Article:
Last Futures: Nature, Technology and the End of Architecture
By Douglas Murphy
It may seem odd to include a book on architecture in the second half of the twentieth century as part of a science fiction column, but how we imagined the future in the past, and how we thought we might live in different ways on Earth (as well as in space and on other planets), is very much part of the same speculative enterprise.
Douglas Murphy discusses many of the essential elements and iconic buildings from the age of modularity, glass envelopes, and the mega-structure, but it’s his interpretation of the meaning of it all that make this such a fascinating book. The cover photograph of Buckminster Fuller’s geodesic dome from Montreal’s Expo ’67 engulfed in flames sets the tone: a blazing Gotterdammerung marking the end not just of architecture but of optimism and history.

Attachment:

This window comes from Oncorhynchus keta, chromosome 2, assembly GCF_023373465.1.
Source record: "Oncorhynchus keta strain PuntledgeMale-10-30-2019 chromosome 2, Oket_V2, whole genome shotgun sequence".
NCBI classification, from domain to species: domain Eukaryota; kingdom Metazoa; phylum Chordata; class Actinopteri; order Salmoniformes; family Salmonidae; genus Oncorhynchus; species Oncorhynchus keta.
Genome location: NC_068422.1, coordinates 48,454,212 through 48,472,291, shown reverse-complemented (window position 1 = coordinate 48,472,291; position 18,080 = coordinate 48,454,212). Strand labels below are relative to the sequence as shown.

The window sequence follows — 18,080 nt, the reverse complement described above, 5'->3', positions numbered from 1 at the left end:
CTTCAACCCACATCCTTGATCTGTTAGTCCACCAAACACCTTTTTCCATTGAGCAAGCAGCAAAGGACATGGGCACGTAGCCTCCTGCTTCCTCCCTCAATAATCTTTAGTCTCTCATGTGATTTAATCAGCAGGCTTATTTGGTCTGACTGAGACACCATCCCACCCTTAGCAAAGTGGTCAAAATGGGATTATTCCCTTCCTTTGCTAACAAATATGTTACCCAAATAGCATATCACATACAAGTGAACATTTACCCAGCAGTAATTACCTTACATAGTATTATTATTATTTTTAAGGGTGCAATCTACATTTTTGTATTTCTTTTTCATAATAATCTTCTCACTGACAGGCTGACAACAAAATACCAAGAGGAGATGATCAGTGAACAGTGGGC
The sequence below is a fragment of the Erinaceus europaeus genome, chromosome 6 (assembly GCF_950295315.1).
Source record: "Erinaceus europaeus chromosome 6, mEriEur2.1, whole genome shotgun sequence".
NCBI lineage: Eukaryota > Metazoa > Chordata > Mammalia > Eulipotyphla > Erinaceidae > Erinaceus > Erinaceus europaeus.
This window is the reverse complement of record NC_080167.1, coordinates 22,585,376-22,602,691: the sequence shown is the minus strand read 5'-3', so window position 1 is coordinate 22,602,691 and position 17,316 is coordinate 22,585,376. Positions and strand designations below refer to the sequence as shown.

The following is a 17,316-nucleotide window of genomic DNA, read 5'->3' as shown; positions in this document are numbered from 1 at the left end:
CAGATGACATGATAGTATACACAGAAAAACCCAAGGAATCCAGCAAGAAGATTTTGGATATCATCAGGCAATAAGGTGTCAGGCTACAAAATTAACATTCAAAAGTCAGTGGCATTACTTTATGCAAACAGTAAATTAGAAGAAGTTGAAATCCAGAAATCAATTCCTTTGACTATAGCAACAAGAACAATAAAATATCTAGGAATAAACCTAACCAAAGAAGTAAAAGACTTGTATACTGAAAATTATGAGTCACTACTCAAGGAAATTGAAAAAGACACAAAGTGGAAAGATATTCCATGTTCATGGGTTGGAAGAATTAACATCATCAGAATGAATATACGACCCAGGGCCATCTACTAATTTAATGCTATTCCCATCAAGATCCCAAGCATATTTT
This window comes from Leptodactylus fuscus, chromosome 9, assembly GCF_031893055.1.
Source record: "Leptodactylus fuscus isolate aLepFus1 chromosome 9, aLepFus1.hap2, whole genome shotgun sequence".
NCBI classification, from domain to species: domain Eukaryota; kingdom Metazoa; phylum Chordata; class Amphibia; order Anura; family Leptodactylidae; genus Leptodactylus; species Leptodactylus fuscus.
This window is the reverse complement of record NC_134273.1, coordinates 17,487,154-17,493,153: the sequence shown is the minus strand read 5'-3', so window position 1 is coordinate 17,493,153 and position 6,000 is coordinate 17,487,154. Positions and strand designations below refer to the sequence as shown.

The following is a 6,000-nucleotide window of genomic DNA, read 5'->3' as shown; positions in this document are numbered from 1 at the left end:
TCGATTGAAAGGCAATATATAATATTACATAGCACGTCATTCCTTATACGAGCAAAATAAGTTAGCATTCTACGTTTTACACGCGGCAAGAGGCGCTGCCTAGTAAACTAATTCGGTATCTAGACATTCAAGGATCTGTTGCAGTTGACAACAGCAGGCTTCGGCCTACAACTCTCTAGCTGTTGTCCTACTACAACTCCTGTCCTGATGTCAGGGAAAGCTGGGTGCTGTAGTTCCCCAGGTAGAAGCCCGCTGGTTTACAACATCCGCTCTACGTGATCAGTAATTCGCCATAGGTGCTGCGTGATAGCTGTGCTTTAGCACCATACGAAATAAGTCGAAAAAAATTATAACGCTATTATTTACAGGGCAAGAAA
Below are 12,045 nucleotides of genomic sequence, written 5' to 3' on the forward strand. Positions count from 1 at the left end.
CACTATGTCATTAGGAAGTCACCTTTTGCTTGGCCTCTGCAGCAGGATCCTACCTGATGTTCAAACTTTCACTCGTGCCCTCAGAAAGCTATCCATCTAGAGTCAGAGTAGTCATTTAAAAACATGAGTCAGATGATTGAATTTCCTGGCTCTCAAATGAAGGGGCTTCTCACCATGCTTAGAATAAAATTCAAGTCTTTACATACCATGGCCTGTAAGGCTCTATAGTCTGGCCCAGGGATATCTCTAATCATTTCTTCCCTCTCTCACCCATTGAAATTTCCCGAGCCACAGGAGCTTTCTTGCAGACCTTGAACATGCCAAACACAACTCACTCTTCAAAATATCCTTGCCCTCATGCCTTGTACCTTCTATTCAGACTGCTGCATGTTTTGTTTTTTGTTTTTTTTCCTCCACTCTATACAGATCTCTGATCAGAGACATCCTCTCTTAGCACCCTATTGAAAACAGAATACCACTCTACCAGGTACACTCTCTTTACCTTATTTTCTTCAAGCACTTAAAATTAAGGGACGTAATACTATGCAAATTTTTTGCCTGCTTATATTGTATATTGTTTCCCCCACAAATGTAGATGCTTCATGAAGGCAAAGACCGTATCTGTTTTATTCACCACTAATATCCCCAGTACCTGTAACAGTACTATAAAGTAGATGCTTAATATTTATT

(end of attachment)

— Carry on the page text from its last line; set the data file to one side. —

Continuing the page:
From space exploration our dreams of a final frontier of freedom retreated to cyberspace, and from an attempt to enclose the natural world inside giant glass structures came a rejection of nature entirely, as something alien to human reality. Instead, the future, the world we now live in, would be a more conservative place, one made in the image of capitalism triumphant. Technology wouldn’t liberate us but divide and keep watch over us, and homes would become an asset class.
Just look around.